Posted on February 2, 2020 at 12:09 PM
Hackers Spreading Emolet Malware in Japan with Fake Coronavirus Message
Security researchers have discovered that some cybercriminals are taking advantage of the coronavirus to send people fake messages containing Emolet malware. Hackers are spreading the Emolet Trojan through emails meant to confuse people to believe it’s related to the coronavirus that broke out in China this month. The Emolet Trojan has seen increased activity in recent times.
IBM discovered an email that showed cybercriminals were sending emails to people in Japan to disguise as disability welfare service providers in Japan.
The content of the email revealed that there are reports of patients with the coronavirus in Osaka, Tottori, and Gifu prefectures in Japan. It further urged victims to open an attached file containing the message, but in essence, the message contains the Emolet Trojan.
Once the readers click on the attached Microsoft word file, their system is infected with the Trojan. The messages are highly treacherous because they were designed to look just like government emails with real emails, phone numbers, and addresses.
A common practice by cybercriminals
Whenever there is a worldwide event or a trending issue, cybercriminals usually take advantage of the situation to perpetuate their attack on systems. Most times they camouflage their malicious emails with the important topic, claiming to come from a genuine source.
The strategy has been paying off for some of them because they can easily trick victims into believing the message since it looks genuine. According to IBM researchers, the attackers have mastered their act to the extent of using legitimate emails and phone numbers to make users believe they are real.
IBM researchers said that these attackers make everything look real but the only difference is they rather attached Emolet Trojan along with the mail. They urge the reader to open the attached file for instructions or tips on the prevention and control of the virus.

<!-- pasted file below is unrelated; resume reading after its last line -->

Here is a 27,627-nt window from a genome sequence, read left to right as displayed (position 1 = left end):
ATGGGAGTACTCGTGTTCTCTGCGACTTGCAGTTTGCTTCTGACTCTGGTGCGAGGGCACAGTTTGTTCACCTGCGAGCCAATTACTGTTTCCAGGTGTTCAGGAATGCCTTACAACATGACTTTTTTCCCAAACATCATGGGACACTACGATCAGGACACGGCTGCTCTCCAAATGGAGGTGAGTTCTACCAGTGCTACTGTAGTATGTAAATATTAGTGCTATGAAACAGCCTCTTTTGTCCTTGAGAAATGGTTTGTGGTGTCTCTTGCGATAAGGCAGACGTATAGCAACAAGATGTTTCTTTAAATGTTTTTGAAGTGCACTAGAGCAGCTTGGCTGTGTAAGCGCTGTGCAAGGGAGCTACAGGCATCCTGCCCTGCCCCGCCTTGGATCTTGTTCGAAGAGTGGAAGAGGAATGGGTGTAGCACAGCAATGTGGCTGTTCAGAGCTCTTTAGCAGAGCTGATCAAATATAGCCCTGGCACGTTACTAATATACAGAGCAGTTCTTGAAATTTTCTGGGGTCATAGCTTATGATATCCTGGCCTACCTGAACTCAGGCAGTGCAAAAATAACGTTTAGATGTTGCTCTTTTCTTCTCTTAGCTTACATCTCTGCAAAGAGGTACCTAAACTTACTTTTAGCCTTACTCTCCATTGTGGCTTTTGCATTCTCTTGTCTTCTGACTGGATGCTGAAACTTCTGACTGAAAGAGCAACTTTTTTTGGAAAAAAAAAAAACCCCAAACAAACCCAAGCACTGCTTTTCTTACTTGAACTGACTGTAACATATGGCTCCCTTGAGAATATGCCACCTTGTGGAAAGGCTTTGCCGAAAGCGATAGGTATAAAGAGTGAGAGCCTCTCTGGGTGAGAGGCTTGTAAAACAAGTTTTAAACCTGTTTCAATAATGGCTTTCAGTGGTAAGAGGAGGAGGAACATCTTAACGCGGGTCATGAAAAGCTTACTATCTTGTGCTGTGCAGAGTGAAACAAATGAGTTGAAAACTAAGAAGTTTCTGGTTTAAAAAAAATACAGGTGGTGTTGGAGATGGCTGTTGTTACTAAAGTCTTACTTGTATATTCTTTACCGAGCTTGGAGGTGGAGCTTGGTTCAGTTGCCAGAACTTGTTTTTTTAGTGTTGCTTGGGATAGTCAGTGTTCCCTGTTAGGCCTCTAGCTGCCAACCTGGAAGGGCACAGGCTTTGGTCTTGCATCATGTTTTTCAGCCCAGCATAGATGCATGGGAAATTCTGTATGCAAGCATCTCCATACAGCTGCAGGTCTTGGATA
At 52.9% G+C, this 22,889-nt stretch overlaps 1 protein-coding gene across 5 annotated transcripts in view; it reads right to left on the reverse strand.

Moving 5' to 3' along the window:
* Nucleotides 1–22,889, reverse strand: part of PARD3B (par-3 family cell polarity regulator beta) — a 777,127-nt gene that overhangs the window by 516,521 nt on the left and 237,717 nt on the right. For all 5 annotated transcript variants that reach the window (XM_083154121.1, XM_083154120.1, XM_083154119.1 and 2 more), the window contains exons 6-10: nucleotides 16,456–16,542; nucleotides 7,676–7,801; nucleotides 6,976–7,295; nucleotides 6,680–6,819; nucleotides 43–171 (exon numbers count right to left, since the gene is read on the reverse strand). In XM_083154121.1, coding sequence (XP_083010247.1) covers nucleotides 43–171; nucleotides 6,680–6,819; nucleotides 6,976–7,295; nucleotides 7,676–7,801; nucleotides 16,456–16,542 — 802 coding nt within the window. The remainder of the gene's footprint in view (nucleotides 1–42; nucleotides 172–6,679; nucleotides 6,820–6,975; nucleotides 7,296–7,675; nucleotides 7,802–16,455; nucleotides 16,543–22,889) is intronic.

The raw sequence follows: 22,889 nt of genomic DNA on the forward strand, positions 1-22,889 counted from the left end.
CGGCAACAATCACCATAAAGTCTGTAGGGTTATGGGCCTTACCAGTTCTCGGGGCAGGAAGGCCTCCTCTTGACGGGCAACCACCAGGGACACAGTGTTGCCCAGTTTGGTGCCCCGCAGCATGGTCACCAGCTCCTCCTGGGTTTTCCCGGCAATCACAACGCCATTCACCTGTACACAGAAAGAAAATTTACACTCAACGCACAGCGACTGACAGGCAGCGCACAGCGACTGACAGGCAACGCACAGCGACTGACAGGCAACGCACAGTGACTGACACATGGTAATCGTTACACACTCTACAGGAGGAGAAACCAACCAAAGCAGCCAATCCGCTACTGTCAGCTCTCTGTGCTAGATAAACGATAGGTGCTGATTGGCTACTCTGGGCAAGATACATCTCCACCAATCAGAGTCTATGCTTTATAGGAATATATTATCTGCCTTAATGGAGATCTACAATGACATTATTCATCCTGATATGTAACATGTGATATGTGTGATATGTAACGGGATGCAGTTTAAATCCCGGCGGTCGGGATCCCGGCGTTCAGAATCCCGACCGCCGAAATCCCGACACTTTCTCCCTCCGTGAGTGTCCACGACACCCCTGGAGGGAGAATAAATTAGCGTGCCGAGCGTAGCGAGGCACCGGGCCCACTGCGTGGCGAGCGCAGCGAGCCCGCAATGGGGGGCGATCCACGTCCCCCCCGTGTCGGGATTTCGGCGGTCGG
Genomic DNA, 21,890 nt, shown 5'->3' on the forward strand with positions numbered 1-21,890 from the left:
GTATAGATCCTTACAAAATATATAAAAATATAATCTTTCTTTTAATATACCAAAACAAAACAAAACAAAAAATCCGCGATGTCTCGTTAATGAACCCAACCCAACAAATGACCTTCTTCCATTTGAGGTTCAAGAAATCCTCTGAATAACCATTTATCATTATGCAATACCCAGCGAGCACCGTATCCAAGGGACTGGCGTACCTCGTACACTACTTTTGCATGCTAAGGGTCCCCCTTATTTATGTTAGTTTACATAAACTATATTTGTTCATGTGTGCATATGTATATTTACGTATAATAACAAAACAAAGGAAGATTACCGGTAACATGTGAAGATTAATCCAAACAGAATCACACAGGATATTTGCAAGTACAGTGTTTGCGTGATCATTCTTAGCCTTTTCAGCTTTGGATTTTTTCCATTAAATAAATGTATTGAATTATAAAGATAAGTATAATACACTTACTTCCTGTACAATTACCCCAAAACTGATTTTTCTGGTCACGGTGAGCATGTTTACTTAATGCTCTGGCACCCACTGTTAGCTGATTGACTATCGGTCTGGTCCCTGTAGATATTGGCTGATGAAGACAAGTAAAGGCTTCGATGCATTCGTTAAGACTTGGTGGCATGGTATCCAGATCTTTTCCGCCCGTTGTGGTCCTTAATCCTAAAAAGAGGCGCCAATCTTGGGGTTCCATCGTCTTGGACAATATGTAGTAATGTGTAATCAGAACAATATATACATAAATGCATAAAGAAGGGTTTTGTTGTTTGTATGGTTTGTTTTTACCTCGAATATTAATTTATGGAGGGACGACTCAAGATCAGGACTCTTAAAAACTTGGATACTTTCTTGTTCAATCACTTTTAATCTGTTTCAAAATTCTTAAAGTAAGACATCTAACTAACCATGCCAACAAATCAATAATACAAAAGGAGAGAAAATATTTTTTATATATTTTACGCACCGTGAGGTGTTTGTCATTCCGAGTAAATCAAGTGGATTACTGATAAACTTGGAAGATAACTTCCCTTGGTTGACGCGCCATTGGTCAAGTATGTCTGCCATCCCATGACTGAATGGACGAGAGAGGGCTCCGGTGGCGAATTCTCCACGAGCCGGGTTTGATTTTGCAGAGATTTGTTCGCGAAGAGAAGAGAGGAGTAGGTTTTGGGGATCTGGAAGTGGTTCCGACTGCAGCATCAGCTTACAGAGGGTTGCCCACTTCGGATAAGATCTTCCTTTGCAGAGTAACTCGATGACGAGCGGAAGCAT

As soon as the user agrees to their bidding, they have just given an open invitation to the Trojan.
Using the fear of coronavirus
Security researchers at Kaspersky have seen other emails by cybercriminals spreading the Emolet Trajan by camouflaging using the coronavirus message. According to the researchers, the cyber attackers also used the same framework by urging people to click on the attached file. Some are attaching .docx, .mp4, and .pdf files to the emails designed to deceive people they have an important message regarding the prevention of coronavirus.
The purported email claims to contain information that would help protect the user against the virus. It also claims to have updates on the virus and even procedures for detecting the disease.
Fake news trend may increase
According to Kaspersky malware analyst, Anton Ivanov, the coronavirus has already been used by cybercriminals as bait to lure victims and infect their systems with malware. So far, Ivanov said the security firm has discovered 10 of such files. He said as the coronavirus news has gone global and still present, the fake news trend that infiltrates malware may continue.
And as people get concerned over their health, there is always going to be those who would take advantage of the situation for their selfish and criminal gains, said Ivanov.
IBM researchers said that this type of attack is more likely to succeed because of the significance of the topic surrounding the email. The many fears people have about the spread of the virus will lead them to follow the cybercriminal’s request without thinking twice. Even those who are skeptical would still fall victim because they believe any important information about their health and safety should not be neglected.
Greta Thunberg and Super Bowl also used as malware
Apart from events that create fear, cybercriminals have also used positive events to lure their victims. Recently, they used the climate change movement by Greta Thunberg to send malicious messages to unsuspecting victims.
Most times they use events with global coverage and wider reach to deceive their unfortunate victims into believing the message is genuine and legitimate.
Proofpoint’s research director, Sherrod DeGrippo, pointed out that cybercriminals understand that many people would have an interest in globally trending issues like Greta Thunberg and the coronavirus. He said the most victims of this cyber attack are from Asia because people are more afraid of the virus in the region.